In the Lectionary

January 6, Epiphany (Matthew 2:1-12 )

The wise men remind us that stargazing always involves politics.

The wise men who come to pay their respects to Jesus may well have been astronomers, astrologers, or some other form of stargazer. Sometimes they are depicted with an astrolabe or some other piece of scientific equipment in addition to their gold, frankincense, and myrrh. Such gifts further suggest status and wealth. Whereas we imagine barefoot shepherds making their way to Bethlehem, the Christian tradition made kings of these men.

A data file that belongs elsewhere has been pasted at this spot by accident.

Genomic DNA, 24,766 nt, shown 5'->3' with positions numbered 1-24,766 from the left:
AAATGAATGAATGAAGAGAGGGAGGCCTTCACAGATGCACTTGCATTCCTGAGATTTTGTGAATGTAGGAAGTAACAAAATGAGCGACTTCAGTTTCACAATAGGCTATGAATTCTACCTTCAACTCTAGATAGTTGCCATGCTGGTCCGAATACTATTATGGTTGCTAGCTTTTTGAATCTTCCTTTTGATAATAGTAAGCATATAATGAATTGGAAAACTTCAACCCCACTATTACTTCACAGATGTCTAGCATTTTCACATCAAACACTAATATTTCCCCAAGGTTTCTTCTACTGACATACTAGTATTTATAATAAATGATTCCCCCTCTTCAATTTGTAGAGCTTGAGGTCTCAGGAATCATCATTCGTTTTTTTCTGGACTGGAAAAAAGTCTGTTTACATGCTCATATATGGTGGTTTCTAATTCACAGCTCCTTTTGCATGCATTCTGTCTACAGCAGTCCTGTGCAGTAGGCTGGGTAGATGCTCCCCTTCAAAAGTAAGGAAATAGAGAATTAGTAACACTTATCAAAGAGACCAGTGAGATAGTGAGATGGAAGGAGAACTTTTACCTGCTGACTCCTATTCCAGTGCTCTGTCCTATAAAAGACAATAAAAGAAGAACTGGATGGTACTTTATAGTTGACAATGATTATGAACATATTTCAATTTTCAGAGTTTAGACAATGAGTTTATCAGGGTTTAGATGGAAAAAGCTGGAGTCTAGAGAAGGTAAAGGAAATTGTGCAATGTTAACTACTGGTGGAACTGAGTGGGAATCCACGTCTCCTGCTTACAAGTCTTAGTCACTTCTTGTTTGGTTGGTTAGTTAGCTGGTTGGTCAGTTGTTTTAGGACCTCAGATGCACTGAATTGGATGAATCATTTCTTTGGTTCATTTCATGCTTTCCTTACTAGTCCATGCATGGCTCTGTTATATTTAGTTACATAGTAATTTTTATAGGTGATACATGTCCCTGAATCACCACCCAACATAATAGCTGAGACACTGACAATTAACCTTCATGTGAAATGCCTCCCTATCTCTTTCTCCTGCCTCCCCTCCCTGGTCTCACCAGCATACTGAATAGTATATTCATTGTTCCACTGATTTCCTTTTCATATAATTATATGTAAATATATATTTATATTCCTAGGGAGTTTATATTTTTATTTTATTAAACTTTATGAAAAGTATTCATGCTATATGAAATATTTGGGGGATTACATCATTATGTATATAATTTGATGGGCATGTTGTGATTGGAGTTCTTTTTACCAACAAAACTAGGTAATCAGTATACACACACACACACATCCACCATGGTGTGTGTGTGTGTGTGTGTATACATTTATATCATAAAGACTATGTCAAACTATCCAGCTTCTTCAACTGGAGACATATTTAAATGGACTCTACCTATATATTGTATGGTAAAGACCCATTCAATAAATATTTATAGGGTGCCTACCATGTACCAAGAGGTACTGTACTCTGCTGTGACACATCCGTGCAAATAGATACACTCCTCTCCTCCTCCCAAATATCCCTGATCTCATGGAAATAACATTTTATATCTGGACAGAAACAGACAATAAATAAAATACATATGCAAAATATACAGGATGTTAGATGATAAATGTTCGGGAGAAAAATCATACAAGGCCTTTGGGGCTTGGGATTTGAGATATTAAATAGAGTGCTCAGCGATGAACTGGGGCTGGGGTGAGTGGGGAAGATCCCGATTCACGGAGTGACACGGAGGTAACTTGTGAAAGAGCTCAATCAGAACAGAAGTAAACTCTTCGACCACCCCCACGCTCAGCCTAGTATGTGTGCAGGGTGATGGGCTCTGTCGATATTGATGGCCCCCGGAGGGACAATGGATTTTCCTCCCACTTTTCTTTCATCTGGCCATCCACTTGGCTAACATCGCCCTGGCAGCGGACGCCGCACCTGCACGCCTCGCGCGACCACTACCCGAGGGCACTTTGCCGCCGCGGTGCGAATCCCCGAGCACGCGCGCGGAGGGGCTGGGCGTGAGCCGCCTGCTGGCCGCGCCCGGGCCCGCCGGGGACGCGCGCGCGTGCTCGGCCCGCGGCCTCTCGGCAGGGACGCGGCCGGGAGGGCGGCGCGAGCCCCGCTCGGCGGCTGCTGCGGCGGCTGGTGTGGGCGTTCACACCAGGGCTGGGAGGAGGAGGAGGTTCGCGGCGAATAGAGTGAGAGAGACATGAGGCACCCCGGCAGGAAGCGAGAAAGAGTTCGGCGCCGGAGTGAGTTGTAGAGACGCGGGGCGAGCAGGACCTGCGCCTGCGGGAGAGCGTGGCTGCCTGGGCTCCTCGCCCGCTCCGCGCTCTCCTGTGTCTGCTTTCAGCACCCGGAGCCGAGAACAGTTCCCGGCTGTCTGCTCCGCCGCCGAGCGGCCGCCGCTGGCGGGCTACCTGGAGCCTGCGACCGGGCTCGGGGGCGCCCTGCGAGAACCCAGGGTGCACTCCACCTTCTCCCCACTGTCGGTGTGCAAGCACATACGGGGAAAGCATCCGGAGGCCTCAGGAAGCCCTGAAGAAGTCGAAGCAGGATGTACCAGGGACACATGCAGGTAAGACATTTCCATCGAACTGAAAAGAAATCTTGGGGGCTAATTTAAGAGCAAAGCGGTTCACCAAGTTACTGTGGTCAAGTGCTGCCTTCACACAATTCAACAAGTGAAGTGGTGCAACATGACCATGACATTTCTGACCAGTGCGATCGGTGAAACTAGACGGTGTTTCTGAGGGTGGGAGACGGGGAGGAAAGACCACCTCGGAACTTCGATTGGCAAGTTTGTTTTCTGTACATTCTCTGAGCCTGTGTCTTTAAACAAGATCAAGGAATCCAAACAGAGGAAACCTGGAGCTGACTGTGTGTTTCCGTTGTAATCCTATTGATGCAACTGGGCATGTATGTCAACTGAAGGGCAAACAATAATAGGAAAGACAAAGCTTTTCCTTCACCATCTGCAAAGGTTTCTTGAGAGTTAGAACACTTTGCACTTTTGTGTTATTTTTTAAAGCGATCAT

Matthew says that they are “from the East,” though again tradition has intervened such they are depicted as being from different parts of Asia, Africa, or Europe. Indeed, given that Jerusalem can be seen to be at the intersection of these three great continents, it is easy to understand how these three could come to represent the three portions of the known world coming together to pay homage to the newly born king of the Jews (indeed, the king of all the world).

There is, then, in this text for Epiphany the depiction of an extraordinary hope: the peoples of the earth coming together united in their recognition of what’s important, all offering gifts to the ruler of universe.